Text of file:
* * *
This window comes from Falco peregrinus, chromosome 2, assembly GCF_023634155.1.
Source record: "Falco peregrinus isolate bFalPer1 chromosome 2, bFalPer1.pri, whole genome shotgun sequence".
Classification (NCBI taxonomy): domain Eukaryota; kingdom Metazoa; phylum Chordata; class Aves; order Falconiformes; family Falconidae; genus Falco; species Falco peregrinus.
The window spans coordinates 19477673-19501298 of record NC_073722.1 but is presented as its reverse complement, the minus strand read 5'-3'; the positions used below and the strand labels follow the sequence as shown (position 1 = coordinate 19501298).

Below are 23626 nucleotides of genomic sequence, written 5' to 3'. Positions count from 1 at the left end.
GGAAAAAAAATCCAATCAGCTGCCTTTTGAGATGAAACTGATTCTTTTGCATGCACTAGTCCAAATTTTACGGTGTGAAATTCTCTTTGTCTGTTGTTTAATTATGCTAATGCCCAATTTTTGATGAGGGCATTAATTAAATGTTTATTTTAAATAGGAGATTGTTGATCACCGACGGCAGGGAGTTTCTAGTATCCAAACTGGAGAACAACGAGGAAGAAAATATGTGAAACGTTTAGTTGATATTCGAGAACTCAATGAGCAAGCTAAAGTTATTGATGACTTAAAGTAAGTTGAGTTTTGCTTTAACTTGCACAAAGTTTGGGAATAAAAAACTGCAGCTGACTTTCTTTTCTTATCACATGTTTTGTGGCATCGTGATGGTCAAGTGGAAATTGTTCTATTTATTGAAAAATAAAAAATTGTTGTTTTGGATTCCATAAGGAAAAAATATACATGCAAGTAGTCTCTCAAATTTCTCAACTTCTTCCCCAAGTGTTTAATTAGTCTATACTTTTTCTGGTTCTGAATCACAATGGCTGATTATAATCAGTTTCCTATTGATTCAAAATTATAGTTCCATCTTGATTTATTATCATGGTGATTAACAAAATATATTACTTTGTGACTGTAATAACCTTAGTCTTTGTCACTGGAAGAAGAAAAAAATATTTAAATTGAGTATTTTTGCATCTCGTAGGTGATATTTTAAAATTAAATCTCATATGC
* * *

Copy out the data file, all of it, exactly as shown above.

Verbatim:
This window comes from Falco peregrinus, chromosome 2, assembly GCF_023634155.1.
Source record: "Falco peregrinus isolate bFalPer1 chromosome 2, bFalPer1.pri, whole genome shotgun sequence".
Classification (NCBI taxonomy): domain Eukaryota; kingdom Metazoa; phylum Chordata; class Aves; order Falconiformes; family Falconidae; genus Falco; species Falco peregrinus.
The window spans coordinates 19477673-19501298 of record NC_073722.1 but is presented as its reverse complement, the minus strand read 5'-3'; the positions used below and the strand labels follow the sequence as shown (position 1 = coordinate 19501298).

Below are 23626 nucleotides of genomic sequence, written 5' to 3'. Positions count from 1 at the left end.
GGAAAAAAAATCCAATCAGCTGCCTTTTGAGATGAAACTGATTCTTTTGCATGCACTAGTCCAAATTTTACGGTGTGAAATTCTCTTTGTCTGTTGTTTAATTATGCTAATGCCCAATTTTTGATGAGGGCATTAATTAAATGTTTATTTTAAATAGGAGATTGTTGATCACCGACGGCAGGGAGTTTCTAGTATCCAAACTGGAGAACAACGAGGAAGAAAATATGTGAAACGTTTAGTTGATATTCGAGAACTCAATGAGCAAGCTAAAGTTATTGATGACTTAAAGTAAGTTGAGTTTTGCTTTAACTTGCACAAAGTTTGGGAATAAAAAACTGCAGCTGACTTTCTTTTCTTATCACATGTTTTGTGGCATCGTGATGGTCAAGTGGAAATTGTTCTATTTATTGAAAAATAAAAAATTGTTGTTTTGGATTCCATAAGGAAAAAATATACATGCAAGTAGTCTCTCAAATTTCTCAACTTCTTCCCCAAGTGTTTAATTAGTCTATACTTTTTCTGGTTCTGAATCACAATGGCTGATTATAATCAGTTTCCTATTGATTCAAAATTATAGTTCCATCTTGATTTATTATCATGGTGATTAACAAAATATATTACTTTGTGACTGTAATAACCTTAGTCTTTGTCACTGGAAGAAGAAAAAAATATTTAAATTGAGTATTTTTGCATCTCGTAGGTGATATTTTAAAATTAAATCTCATATGC